Addressing the Society of Business Economists annual conference in London, Dale said concerns about carbon emissions and climate change had also changed the game when considering market dynamics.
He also had a warning for the bulls out there who believe the relative price of oil will likely increase over time because, oil is an exhaustible resource.
Oil, he said, was "not likely to be exhausted".
"As such, there shouldn't be a presumption that the relative price of oil will necessary increase over time," Dale said.
Having said that, the International Energy Agency also announced its monthly oil report yesterday saying it expected global demand growth to slow from its five-year high of 1.8 million barrels per day this year to 1.2MMbopd next year - closer towards its long-term trend as previous price support was "likely to wane".
The doomsday concept of "peak oil" pervaded the industry for decades after US oil production peaked in the 1970s and sank for decades after, exactly as the theory had predicted.
But then it started rising again in 2009 and hasn't stopped thanks to hydraulic fracturing that enables oilers to tap new shale oil fields across North America.
That has triggered the shale boom that has driven countries across the globe, including Australia, to go chasing something similar.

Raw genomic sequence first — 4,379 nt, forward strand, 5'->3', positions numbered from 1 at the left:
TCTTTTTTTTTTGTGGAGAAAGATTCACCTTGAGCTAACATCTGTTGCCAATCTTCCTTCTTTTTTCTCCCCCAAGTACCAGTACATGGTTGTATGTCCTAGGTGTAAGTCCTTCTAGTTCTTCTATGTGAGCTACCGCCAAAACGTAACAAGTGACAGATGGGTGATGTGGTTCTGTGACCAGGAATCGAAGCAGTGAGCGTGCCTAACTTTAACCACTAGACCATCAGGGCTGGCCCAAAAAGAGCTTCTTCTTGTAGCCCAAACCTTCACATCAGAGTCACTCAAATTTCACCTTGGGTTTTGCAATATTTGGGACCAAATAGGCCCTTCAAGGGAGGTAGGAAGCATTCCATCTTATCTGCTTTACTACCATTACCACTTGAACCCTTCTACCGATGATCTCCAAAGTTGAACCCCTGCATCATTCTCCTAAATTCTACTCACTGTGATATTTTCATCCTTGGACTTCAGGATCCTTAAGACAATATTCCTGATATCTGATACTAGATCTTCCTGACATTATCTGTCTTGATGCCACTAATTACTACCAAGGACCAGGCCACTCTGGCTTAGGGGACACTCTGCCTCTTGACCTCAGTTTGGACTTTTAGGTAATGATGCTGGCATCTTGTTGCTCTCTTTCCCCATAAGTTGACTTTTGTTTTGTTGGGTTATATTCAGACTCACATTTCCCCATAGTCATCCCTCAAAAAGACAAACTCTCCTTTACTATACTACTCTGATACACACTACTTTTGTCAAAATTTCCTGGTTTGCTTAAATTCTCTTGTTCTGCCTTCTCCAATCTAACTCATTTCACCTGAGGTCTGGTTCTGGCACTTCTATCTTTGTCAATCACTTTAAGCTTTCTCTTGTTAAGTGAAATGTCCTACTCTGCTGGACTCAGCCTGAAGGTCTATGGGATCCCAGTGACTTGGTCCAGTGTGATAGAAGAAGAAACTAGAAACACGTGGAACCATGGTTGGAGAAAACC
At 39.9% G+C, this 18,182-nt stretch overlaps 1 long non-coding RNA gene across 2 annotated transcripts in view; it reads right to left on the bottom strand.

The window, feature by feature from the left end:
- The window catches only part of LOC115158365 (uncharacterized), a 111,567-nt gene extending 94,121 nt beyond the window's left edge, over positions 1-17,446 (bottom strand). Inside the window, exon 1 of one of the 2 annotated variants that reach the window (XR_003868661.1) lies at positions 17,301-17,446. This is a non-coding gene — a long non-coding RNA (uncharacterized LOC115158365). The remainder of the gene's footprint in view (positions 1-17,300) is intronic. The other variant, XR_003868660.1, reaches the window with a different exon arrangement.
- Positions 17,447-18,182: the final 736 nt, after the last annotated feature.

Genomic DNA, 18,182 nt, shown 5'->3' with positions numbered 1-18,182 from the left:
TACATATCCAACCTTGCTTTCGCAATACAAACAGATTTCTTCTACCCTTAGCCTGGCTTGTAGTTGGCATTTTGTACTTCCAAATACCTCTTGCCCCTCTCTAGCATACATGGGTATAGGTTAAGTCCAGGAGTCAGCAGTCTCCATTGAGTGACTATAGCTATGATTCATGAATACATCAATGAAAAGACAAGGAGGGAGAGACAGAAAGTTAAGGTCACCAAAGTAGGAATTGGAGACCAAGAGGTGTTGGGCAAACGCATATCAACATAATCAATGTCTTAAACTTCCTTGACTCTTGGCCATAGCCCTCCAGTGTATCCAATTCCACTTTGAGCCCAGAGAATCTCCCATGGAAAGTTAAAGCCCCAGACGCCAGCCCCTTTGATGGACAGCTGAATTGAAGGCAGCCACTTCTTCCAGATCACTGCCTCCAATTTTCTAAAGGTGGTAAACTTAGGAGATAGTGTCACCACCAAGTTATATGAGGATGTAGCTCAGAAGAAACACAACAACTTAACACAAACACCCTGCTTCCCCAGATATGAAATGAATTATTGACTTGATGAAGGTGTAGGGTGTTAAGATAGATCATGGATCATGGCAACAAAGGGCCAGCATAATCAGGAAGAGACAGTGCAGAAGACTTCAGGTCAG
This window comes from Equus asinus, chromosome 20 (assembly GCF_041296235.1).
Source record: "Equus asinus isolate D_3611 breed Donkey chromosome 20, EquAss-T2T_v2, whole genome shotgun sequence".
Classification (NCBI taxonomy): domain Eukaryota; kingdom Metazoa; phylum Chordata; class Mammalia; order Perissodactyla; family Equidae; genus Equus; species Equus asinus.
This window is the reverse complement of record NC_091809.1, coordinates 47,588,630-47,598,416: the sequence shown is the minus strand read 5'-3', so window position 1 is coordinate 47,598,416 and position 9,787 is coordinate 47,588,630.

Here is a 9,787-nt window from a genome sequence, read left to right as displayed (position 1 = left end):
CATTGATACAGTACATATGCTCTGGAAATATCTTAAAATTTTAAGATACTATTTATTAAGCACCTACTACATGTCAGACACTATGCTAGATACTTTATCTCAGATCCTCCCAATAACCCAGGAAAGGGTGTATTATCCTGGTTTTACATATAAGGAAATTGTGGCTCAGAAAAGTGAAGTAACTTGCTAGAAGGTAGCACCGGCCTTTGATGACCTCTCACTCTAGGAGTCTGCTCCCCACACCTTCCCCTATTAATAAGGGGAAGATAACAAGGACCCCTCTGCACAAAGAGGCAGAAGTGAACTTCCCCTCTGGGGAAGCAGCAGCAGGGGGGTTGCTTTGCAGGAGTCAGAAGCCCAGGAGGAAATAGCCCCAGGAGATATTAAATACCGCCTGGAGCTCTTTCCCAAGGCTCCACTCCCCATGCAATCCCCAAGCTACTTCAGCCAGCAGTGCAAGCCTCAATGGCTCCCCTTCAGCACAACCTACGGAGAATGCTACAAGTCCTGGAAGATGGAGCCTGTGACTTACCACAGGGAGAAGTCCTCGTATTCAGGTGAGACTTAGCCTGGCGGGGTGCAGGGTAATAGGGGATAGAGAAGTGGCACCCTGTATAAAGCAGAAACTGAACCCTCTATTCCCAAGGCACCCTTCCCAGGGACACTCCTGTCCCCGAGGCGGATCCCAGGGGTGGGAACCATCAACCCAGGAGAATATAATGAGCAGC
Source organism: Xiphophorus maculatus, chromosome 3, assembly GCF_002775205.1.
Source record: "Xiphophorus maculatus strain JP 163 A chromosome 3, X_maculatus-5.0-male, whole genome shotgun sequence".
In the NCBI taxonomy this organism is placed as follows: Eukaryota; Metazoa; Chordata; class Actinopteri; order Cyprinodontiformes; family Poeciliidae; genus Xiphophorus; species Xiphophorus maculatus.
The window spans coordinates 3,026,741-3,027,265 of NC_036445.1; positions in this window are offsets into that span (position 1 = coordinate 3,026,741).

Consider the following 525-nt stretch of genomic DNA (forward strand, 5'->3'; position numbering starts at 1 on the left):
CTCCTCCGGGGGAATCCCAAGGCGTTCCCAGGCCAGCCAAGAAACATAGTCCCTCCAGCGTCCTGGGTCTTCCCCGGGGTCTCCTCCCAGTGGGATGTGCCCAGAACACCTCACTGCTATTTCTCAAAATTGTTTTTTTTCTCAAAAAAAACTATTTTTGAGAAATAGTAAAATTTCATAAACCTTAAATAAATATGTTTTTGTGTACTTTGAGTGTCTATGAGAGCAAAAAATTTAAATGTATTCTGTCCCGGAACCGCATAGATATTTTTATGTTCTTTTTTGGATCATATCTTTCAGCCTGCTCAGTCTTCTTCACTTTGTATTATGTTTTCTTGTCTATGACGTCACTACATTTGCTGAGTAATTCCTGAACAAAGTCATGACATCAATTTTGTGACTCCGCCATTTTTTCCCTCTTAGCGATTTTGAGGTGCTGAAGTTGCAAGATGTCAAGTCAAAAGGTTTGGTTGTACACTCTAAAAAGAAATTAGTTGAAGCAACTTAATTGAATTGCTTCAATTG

Amid all this, Dale said a key factor governing the future price of oil was whether the standardised, repeated, "manufacturing-like" processes characterising shale production, with the associated rapid gains in productivity, can be applied to other types of oil production.
The issue, he said, was that supply characteristics of shale oil were different to conventional oil: shale oil is more responsive to oil prices which should act to dampen price volatility.
Yet, it is also more dependent on the banking and financial system increasing the exposure of the oil market to financial shocks. These financial shocks have the potential to increase oil market volatility, Dale added.
"Oil is likely to flow increasing from west to east: with important implications for energy markets, financial markets, and geo-politics," he said.
"OPEC remains a central force in the oil market: but when analysing OPEC's ability to stabilise the market, it is important to consider the nature of the shock driving the change in oil prices and, in particular, whether it is a temporary or persistent factor."